Pick your diet and wait for the pain

November 13, 2003|By Kevin Cowherd

TODAY WE discuss the latest cheery bulletin from the weight-loss front, which can basically be summed up like this: When it comes to diets, we're all doomed.

Maybe you heard that medical researchers just finished the first extended study of four popular diets: Atkins, Ornish, Weight Watchers and the Zone.

And what they found was this: All of them get pretty much the same results. And the results aren't great.

No matter which one you choose, you'll probably only lose a few pounds - way fewer than you want to lose. And you're not likely to stick to any of the diets for long.

In other words, within weeks you'll be tossing that salad in the garbage and drumming your fingers on the sofa waiting for the Domino's guy to show up with your stuffed-crust pizza and Buffalo wings.

Anyway, the study findings should surprise absolutely no one who's ever stepped on a scale, gasped and thought: Did someone tie a cinder block to my feet?

Because unless you make the kind of dough Al Roker makes and can plunk down 20 grand for a gastric bypass, there's only one way to lose weight, and everyone knows it.

And that way is: You have to suffer.

You have to be miserable.

Basically, you have to starve yourself one way or another, whether you're cutting out fats or carbs.

Or you have to lock yourself in a gym and lift weights and run on the treadmill for hours and hours until you're almost dead.

Naturally, most people don't want to hear this when they're thinking about losing weight. Most people want to hear that there's some magical new way to drop pounds that's completely painless.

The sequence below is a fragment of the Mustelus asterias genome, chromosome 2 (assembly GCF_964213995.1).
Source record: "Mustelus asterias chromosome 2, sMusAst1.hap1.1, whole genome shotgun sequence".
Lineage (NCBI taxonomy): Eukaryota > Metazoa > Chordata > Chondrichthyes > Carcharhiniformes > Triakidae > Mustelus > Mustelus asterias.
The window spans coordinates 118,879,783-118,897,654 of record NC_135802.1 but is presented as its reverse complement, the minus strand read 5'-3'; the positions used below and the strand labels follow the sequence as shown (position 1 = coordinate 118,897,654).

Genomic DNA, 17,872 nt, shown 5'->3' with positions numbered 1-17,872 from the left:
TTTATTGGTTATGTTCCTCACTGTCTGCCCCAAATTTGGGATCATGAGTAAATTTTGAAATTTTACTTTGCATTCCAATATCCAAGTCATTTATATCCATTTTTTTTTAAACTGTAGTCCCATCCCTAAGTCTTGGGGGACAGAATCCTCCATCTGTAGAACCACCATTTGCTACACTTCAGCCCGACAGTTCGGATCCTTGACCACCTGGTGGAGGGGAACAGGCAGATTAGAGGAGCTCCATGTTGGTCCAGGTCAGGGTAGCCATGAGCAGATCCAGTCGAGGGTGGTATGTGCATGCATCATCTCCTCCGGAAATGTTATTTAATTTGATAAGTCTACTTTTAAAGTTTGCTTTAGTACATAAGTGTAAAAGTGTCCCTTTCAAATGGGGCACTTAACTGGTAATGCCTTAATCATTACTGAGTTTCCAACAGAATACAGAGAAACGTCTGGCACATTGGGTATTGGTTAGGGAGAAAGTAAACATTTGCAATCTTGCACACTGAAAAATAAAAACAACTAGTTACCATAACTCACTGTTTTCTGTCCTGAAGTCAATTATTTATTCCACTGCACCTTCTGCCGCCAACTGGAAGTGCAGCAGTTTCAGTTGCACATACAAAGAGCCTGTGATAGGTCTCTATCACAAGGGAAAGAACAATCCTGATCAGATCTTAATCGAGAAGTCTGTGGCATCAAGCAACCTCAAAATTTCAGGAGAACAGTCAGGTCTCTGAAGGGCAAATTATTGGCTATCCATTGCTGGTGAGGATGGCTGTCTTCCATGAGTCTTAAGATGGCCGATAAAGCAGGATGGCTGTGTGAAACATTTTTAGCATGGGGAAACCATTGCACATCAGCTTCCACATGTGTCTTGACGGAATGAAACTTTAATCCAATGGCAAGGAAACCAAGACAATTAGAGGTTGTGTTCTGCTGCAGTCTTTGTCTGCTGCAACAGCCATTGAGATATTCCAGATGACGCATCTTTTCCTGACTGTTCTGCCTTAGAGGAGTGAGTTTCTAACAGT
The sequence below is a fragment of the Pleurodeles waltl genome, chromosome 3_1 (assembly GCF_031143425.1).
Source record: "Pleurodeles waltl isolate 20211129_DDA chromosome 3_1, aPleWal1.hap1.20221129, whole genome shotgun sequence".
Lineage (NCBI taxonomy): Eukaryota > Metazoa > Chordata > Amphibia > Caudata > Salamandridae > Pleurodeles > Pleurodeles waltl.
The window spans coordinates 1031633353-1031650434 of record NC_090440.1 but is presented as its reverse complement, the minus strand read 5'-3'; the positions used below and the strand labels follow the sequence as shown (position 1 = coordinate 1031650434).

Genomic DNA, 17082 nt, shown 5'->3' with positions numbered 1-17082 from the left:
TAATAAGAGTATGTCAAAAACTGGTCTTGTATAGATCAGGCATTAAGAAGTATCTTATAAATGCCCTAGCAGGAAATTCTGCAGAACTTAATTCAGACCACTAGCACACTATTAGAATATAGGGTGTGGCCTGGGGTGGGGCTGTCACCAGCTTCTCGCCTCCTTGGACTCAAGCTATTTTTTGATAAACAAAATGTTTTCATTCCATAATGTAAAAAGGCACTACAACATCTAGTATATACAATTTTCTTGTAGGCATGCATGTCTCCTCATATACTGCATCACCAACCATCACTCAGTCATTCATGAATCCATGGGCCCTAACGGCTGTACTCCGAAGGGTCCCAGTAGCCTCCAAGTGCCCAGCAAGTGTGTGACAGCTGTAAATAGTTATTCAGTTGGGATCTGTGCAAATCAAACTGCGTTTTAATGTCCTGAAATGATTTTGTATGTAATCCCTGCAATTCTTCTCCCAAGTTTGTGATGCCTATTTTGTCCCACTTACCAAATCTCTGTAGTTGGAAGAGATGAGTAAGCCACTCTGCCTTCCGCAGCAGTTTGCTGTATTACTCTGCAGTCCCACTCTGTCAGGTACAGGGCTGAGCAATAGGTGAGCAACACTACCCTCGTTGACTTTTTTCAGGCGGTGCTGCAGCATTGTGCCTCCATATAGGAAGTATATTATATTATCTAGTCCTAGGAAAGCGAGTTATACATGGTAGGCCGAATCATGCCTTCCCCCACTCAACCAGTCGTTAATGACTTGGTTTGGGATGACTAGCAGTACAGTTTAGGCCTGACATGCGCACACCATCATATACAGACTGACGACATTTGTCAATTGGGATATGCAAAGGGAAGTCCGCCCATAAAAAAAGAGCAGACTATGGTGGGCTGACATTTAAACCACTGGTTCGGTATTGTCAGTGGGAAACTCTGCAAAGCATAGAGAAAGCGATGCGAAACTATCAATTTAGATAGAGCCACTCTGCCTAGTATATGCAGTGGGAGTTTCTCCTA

And if they can do it while lying on the couch watching Everybody Loves Raymond, that would be even better.

Well, guess what? There's no easy, "fun" way to lose weight. And anyone who thinks there is, is a sucker.

In the interest of full disclosure, I must confess that I know a little bit about this subject due to the fact that I lost a good amount of weight almost a year ago.

Before changing my eating habits, I weighed slightly less than a Trailways bus. So I embarked on something I call the Don't Eat Like a Pig diet.

Basically, I cut out eating all the fatty stuff that tastes great.

And I started watching portion sizes. And eating lots of fruit and vegetables.

Oh, yeah, it was a very sensible plan. Naturally, I hated every minute of it.

Because who wants to live in a world without Oreos or Buffalo wings? But that's the world I live in now.

Maybe some people can practice moderation in their eating habits, but I never could.

I could never have, say, two Oreos. I had to have 12. And I could never have a normal portion of Buffalo wings. No, I had to have a portion that would feed the Ravens defensive line.

So I just cut out all that stuff altogether. And - ta-daa! - the weight started to come off. Imagine that.

So far, I've managed to keep the weight off. But I'm not exactly a rock on this new eating plan.

In fact, I'm more like bone china. Meaning I could crack at any moment. You put two Coronas and a big plate of nachos in front of me, and I might run over a kid in a wheelchair to get to it.

I was in a restaurant the other night and a guy at the next table ordered jalapeno poppers, and I offered to trade my car for the poppers.

Now when I go to bed at night, I dream about Whoppers with cheese and chocolate shakes. It's really sick.

Anyway, the point is that I lost the weight by cutting out fats and watching calories, which is similar to the Weight Watchers approach.

But as the diet study showed, you could probably get the same result on the Atkins diet, which means watching your carbs and loading up on steaks and cheese instead of pasta and breads.

Or on the very low-fat, vegetarian Ornish diet, where you basically eat like a hummingbird.

Or the Zone diet, where you practically need an IBM mainframe with 200 spreadsheet programs to calculate how foods cause your blood sugar levels to react.

No matter which one you pick, you're going to be miserable for a while.

Which is fine with me.

Why should I be the only one suffering?

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